International express, parcel delivery and logistics services company Aramex is forecasting 57% customer growth for its Aramex Global Shopper (AGS) offering in 2017.
The exponential growth of the AGS online shopping delivery service mirrors the rise of cross-border online shopping in South Africa, driven predominantly by people’s desire for specialised products only available overseas.
Mark Mahoney, Manager eCommerce Services at Aramex – a service that enables South Africans to purchase off international eCommerce sites that are often otherwise largely inaccessible because of lack of delivery options – attributes the increase in online shopping to South Africans becoming more trusting in making online purchases. “People are increasingly seeing online shopping as a safe, convenient way to become fully fledged global citizens, with access to goods manufactured worldwide.”
According to the PayPal Cross-Border Consumer Research 2016 Global Summary Report, in 2018 South African online spend is predicted to exceed R53bn.
The KPMG The Truth About Online Consumers 2017 report finds the African/Middle Eastern market imports 50% of all online purchases from other regions, making it the number one online importer worldwide.
This is mainly attributed to fewer of the sought-after products being locally available and the big retailers being based overseas.
Until recently, delivery concerns have been a major obstacle hindering cross-border shopping growth.
AGS’s 47% shipment growth from 2015 to 2016 indicates that more people are turning to personalised shipping services to eliminate concerns.
In the second quarter of 2017, AGS shipment’s quarter on quarter growth was 12.6%.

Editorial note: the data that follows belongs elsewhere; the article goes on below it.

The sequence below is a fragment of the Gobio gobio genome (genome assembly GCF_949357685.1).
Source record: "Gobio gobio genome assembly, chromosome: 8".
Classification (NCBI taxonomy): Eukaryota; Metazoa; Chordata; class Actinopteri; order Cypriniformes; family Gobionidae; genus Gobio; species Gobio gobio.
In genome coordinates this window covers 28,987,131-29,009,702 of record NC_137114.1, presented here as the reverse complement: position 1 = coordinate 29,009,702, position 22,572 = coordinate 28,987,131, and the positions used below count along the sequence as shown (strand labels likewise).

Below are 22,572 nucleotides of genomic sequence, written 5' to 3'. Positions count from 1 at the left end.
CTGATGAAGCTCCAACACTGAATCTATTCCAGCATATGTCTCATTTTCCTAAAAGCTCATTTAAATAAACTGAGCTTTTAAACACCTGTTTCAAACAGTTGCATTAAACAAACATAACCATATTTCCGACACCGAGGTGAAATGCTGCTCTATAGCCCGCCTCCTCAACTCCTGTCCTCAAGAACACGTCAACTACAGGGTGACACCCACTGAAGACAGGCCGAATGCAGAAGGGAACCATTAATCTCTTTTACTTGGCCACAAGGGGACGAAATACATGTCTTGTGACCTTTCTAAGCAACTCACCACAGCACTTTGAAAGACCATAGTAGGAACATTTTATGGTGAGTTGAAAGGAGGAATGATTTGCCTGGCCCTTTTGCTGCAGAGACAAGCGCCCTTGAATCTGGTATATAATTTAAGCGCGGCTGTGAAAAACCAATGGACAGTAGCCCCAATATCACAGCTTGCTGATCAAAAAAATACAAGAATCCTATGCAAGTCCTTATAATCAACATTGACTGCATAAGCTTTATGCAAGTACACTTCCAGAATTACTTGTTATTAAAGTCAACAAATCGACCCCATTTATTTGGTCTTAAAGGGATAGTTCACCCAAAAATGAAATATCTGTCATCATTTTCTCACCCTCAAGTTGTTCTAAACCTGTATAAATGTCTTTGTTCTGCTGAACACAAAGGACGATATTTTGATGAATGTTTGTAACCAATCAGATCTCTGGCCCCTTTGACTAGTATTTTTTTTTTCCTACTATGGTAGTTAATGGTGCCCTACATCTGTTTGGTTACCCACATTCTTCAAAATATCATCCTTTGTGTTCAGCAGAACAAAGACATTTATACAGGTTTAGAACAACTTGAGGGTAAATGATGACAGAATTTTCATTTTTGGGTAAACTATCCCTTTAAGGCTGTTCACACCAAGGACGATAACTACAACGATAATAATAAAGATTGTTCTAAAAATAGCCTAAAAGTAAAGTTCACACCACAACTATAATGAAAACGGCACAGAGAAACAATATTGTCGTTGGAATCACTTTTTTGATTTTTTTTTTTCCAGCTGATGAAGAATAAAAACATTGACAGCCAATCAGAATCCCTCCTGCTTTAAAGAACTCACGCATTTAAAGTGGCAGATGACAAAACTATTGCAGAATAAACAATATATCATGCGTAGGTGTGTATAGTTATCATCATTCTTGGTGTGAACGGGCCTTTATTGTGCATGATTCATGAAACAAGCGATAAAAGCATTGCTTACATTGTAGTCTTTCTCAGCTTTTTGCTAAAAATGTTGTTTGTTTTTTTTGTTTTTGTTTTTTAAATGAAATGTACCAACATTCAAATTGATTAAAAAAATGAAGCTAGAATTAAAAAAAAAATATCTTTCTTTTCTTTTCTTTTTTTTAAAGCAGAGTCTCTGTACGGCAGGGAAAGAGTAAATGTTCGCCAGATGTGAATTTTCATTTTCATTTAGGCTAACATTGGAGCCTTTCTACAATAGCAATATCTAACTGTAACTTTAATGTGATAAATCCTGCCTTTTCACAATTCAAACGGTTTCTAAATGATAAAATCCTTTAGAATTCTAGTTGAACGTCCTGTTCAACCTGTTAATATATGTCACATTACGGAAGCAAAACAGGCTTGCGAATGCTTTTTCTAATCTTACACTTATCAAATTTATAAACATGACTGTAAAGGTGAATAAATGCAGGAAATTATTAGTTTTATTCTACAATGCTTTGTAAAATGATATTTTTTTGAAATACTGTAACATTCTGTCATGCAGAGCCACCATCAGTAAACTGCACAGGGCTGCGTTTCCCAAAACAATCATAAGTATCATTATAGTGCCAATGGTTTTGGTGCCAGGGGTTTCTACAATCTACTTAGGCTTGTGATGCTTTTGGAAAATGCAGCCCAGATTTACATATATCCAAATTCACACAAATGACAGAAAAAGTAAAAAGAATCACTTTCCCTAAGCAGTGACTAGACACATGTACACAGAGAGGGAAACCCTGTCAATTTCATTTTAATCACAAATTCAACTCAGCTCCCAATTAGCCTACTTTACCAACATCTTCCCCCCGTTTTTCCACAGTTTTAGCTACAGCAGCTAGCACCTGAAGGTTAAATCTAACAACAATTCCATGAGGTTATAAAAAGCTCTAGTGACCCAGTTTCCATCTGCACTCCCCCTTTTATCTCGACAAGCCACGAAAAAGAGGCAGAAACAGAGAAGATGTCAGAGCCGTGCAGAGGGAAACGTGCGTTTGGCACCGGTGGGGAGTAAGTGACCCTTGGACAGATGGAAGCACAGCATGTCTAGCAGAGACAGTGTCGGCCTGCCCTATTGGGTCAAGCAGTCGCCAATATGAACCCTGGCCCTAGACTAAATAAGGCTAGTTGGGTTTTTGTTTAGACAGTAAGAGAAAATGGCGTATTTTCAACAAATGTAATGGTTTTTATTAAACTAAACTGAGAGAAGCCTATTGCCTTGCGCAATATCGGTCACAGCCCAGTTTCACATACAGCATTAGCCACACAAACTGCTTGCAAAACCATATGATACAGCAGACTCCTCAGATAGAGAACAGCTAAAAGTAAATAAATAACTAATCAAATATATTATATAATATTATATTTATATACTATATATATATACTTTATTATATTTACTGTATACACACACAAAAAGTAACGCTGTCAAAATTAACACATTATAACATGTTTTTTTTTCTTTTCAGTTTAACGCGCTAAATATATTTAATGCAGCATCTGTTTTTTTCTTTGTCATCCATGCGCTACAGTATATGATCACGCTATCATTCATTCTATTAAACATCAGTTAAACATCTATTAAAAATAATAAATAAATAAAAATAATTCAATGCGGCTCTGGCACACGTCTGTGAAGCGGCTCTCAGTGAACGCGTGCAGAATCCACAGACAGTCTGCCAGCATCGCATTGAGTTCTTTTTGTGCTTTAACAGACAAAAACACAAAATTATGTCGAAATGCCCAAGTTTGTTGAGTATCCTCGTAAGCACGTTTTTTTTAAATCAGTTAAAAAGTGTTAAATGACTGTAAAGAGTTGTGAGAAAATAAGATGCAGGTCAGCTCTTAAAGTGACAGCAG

Says Mahoney, “In the past, the international retailer’s inability to ship to South Africa – or to ship for exorbitant prices – was a deal breaker. Our model eliminates this concern and makes shipping a faster, more affordable option.”
Some of the most popular online categories for global cross-border shoppers are: clothing and apparel (46%), consumer electronics (24%), digital entertainment and education devices (24%), toys and hobbies (23%) and cosmetics (20%), according to the PayPal report.
China, the UK and USA are the most popular cross-border shopping locations. Mahoney has seen similar trends but he warns South Africans about shipping clothing due to high duty and VAT costs.
Globally, most people are still using PC to make their purchases, with 63% of online purchases by the African/Middle Eastern market made via PC, according to the KPMG report. However, the PayPal report suggests mobile is on the rise.
Mahoney confirms this, “PayPal suggests that mobile spend is likely to increase by 123% by 2018. As technology advances and internet connections become more accessible, smartphones will play a larger role. We have an AGS app that allows people to track their parcel’s progress once shipping takes place.”
Along with shipping and internet access, a final cross-border shopping deterrent for South Africans is the perception that only a credit card can be used.
KPMG’s report shows that millennials feel less comfortable paying by credit card than with debit, COD or prepaid gift cards.
This could simply be indicative of young people’s reduced access to credit. However, one no longer needs a credit card to shop online – any smart card with a chip has this capability.
AGS has partnered with FNB to give younger smart debit card holders increased purchasing power with free lifetime membership.
Mahoney concludes, “We’ve experienced exponential growth over the last few years in terms of our shipping and subscriber base. The catapulting growth of cross-border shopping shows little sign of abating – especially with the rise of mobile and increased internet access. We’re proud to be helping South Africans to shop the world.”
How Aramex Global Shopper Works:
AGS helps make people global citizens by providing lifetime members with 22 personalised local addresses worldwide.
When shopping cross-border, a member inputs the nearest AGS local address for delivery.
The package is delivered to the address then costed for shipping according to its actual (not volumetric) weight.
It’s then shipped, and the member is charged for any customs duties as well as the shipping fee once it lands in South Africa.
After payment is made, it gets delivered to the member’s door, all within the space of five to ten working days.